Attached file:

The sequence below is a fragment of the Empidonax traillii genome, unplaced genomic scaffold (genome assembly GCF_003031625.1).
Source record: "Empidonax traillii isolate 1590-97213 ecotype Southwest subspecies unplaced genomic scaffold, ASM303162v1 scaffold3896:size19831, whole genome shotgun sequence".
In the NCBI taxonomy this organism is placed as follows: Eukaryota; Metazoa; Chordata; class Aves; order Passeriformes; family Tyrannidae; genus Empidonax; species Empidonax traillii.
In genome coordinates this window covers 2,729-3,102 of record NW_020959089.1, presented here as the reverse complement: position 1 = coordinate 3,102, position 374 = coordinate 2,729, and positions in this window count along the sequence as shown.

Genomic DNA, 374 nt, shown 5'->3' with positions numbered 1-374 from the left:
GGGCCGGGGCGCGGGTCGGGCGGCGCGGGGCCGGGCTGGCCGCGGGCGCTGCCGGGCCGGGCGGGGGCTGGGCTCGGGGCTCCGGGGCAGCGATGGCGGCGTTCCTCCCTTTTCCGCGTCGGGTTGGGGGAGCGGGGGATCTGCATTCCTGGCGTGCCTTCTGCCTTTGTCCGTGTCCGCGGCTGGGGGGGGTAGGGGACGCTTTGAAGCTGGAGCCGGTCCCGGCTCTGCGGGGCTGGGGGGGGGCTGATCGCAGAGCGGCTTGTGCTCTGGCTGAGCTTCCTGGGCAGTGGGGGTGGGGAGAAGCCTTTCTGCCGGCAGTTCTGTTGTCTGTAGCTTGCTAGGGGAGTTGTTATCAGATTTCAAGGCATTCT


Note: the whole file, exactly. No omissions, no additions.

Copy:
The sequence below is a fragment of the Empidonax traillii genome, unplaced genomic scaffold (genome assembly GCF_003031625.1).
Source record: "Empidonax traillii isolate 1590-97213 ecotype Southwest subspecies unplaced genomic scaffold, ASM303162v1 scaffold3896:size19831, whole genome shotgun sequence".
In the NCBI taxonomy this organism is placed as follows: Eukaryota; Metazoa; Chordata; class Aves; order Passeriformes; family Tyrannidae; genus Empidonax; species Empidonax traillii.
In genome coordinates this window covers 2,729-3,102 of record NW_020959089.1, presented here as the reverse complement: position 1 = coordinate 3,102, position 374 = coordinate 2,729, and positions in this window count along the sequence as shown.

Genomic DNA, 374 nt, shown 5'->3' with positions numbered 1-374 from the left:
GGGCCGGGGCGCGGGTCGGGCGGCGCGGGGCCGGGCTGGCCGCGGGCGCTGCCGGGCCGGGCGGGGGCTGGGCTCGGGGCTCCGGGGCAGCGATGGCGGCGTTCCTCCCTTTTCCGCGTCGGGTTGGGGGAGCGGGGGATCTGCATTCCTGGCGTGCCTTCTGCCTTTGTCCGTGTCCGCGGCTGGGGGGGGTAGGGGACGCTTTGAAGCTGGAGCCGGTCCCGGCTCTGCGGGGCTGGGGGGGGGCTGATCGCAGAGCGGCTTGTGCTCTGGCTGAGCTTCCTGGGCAGTGGGGGTGGGGAGAAGCCTTTCTGCCGGCAGTTCTGTTGTCTGTAGCTTGCTAGGGGAGTTGTTATCAGATTTCAAGGCATTCT